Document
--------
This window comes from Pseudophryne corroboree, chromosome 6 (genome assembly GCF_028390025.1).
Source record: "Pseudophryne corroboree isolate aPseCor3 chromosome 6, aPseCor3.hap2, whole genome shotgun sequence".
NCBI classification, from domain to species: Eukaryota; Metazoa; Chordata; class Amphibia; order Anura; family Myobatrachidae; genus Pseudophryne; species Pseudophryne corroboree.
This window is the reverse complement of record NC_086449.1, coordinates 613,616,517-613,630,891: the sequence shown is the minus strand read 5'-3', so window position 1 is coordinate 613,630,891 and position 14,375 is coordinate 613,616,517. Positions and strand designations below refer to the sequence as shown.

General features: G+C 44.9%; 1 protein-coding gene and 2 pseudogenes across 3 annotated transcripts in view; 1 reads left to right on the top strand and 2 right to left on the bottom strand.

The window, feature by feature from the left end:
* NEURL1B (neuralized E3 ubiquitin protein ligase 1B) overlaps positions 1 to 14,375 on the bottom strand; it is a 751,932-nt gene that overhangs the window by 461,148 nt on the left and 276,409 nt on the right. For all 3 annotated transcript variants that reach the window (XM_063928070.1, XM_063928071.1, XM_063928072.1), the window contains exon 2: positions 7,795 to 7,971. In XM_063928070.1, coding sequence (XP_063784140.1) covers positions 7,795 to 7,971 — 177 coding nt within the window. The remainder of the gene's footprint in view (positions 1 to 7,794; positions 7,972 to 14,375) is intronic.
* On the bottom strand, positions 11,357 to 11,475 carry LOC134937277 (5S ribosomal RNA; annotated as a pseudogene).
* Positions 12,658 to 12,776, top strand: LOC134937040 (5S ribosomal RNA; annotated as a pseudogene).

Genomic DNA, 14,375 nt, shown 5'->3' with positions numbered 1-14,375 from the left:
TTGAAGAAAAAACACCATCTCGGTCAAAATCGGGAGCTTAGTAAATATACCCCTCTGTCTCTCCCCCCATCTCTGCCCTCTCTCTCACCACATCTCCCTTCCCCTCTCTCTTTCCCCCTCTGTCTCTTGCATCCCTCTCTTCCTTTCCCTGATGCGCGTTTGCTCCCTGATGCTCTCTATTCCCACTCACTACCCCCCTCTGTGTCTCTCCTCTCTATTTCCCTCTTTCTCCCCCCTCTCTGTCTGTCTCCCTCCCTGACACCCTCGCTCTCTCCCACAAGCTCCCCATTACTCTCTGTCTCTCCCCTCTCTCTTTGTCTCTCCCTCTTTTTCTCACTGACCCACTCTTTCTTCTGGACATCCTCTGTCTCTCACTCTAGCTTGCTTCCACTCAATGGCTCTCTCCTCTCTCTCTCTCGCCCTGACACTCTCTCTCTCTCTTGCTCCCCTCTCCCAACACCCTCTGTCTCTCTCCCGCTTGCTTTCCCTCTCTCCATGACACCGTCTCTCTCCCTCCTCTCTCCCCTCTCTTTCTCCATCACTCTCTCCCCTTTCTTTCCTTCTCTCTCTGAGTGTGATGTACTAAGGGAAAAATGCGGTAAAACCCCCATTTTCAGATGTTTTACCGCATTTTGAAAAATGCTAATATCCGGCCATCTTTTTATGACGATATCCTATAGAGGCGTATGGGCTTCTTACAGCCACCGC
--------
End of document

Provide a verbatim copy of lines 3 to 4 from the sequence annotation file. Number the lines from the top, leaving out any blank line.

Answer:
NCBI classification, from domain to species: Eukaryota; Metazoa; Chordata; class Amphibia; order Anura; family Myobatrachidae; genus Pseudophryne; species Pseudophryne corroboree.
This window is the reverse complement of record NC_086449.1, coordinates 613,616,517-613,630,891: the sequence shown is the minus strand read 5'-3', so window position 1 is coordinate 613,630,891 and position 14,375 is coordinate 613,616,517. Positions and strand designations below refer to the sequence as shown.